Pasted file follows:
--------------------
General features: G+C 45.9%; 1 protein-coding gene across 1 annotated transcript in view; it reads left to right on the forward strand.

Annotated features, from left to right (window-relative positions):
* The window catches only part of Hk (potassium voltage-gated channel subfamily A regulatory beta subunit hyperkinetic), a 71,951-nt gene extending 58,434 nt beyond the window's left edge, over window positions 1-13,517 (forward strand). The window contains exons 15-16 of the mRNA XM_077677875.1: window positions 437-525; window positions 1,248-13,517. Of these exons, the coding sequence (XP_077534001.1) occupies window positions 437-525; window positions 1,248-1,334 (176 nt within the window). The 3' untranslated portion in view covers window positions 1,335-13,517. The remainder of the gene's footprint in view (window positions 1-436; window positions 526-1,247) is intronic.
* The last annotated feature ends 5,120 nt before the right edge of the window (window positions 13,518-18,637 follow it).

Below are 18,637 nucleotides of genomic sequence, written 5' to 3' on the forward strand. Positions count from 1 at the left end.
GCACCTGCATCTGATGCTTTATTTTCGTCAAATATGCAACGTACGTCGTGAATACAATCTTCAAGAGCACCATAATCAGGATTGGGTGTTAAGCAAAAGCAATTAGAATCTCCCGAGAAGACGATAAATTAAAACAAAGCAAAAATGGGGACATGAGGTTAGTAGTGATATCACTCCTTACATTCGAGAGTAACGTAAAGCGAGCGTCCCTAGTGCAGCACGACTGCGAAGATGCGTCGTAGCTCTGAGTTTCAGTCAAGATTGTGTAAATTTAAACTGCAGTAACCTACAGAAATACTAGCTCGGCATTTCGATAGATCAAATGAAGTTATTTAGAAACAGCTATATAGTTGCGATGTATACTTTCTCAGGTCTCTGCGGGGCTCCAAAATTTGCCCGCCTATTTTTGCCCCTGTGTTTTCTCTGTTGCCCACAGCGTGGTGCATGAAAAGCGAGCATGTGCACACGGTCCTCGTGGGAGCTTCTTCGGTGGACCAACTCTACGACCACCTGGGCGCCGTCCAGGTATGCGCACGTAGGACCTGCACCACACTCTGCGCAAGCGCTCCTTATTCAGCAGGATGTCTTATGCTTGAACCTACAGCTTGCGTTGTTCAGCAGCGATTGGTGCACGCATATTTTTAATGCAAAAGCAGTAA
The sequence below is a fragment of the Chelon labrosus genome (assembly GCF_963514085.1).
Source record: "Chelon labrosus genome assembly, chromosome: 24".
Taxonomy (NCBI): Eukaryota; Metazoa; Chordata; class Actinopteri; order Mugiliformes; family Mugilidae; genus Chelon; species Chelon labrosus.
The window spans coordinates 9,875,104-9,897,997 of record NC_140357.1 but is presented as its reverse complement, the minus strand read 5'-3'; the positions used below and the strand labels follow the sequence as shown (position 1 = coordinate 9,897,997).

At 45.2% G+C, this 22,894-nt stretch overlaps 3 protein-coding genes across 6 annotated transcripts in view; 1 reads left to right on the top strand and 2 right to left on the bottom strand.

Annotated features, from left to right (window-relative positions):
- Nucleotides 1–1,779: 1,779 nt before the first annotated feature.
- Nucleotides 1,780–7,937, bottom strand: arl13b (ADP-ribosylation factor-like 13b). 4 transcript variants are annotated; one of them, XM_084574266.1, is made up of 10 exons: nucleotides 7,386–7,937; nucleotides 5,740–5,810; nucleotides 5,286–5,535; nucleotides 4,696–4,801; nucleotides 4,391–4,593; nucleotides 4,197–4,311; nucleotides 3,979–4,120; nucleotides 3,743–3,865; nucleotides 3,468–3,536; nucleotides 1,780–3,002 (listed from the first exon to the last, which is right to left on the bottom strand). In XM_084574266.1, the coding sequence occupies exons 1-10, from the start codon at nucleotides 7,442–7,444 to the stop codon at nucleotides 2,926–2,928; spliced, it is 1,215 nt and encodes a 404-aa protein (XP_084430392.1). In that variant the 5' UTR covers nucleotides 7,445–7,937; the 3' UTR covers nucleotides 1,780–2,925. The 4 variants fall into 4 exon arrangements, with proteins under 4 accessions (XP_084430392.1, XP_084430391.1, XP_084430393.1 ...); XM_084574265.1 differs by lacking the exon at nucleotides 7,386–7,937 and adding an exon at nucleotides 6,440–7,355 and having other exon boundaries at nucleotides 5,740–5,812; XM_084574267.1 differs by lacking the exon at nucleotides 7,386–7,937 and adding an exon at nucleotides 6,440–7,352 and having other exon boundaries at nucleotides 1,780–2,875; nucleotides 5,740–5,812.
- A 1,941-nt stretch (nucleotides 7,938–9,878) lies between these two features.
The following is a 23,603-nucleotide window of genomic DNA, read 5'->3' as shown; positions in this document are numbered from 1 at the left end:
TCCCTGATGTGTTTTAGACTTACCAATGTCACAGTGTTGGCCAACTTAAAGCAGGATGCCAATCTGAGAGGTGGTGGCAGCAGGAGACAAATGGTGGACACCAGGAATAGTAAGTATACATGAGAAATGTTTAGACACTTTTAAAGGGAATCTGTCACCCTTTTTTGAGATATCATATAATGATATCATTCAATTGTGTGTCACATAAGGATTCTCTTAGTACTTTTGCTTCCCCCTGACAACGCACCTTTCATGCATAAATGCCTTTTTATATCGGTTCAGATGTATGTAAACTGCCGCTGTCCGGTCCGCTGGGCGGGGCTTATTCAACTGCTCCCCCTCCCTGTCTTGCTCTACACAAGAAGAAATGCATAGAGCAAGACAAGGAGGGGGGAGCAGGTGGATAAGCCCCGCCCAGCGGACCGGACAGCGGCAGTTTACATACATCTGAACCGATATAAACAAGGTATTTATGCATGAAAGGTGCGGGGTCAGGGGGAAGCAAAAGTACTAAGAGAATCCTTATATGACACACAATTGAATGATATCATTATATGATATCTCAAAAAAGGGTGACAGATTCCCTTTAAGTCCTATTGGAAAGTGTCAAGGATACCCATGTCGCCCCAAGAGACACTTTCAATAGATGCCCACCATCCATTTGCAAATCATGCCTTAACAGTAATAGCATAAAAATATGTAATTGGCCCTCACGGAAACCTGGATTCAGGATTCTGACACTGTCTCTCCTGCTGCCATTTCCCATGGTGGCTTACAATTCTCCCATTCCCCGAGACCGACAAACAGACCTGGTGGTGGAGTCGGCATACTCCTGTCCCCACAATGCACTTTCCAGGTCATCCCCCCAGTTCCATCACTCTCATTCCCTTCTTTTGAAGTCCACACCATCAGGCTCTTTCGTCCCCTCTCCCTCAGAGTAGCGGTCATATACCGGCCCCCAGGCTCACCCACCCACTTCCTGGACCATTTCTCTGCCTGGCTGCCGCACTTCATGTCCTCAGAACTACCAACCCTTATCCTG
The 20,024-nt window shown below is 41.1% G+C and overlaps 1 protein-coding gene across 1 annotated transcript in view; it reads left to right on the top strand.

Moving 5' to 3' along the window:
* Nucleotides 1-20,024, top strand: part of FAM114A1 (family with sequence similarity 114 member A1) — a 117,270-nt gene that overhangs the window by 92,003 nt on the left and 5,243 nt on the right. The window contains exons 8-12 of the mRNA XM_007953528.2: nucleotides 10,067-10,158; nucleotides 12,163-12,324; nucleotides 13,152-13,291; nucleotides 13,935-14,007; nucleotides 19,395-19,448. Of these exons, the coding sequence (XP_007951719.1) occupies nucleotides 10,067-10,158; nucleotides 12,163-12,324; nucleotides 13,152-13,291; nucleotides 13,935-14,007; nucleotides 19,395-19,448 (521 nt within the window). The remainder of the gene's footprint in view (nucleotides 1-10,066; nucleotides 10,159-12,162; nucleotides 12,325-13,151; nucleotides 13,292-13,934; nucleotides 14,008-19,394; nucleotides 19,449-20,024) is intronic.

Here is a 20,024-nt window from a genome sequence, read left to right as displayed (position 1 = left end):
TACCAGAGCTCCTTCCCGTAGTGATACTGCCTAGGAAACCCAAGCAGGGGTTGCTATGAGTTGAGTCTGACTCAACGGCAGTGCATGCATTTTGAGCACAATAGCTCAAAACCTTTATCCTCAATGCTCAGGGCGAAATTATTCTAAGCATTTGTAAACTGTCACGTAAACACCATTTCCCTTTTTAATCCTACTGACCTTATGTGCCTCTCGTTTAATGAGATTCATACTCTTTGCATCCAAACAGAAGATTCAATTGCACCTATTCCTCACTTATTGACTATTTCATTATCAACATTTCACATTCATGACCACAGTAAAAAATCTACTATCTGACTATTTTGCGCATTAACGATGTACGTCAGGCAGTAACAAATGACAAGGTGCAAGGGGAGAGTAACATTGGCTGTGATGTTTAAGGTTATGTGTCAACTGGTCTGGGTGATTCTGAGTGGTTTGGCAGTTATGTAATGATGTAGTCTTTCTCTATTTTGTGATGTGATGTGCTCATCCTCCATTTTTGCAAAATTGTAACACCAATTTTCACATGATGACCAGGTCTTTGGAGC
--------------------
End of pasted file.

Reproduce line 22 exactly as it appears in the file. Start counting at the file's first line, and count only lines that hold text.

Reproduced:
TACCAGAGCTCCTTCCCGTAGTGATACTGCCTAGGAAACCCAAGCAGGGGTTGCTATGAGTTGAGTCTGACTCAACGGCAGTGCATGCATTTTGAGCACAATAGCTCAAAACCTTTATCCTCAATGCTCAGGGCGAAATTATTCTAAGCATTTGTAAACTGTCACGTAAACACCATTTCCCTTTTTAATCCTACTGACCTTATGTGCCTCTCGTTTAATGAGATTCATACTCTTTGCATCCAAACAGAAGATTCAATTGCACCTATTCCTCACTTATTGACTATTTCATTATCAACATTTCACATTCATGACCACAGTAAAAAATCTACTATCTGACTATTTTGCGCATTAACGATGTACGTCAGGCAGTAACAAATGACAAGGTGCAAGGGGAGAGTAACATTGGCTGTGATGTTTAAGGTTATGTGTCAACTGGTCTGGGTGATTCTGAGTGGTTTGGCAGTTATGTAATGATGTAGTCTTTCTCTATTTTGTGATGTGATGTGCTCATCCTCCATTTTTGCAAAATTGTAACACCAATTTTCACATGATGACCAGGTCTTTGGAGC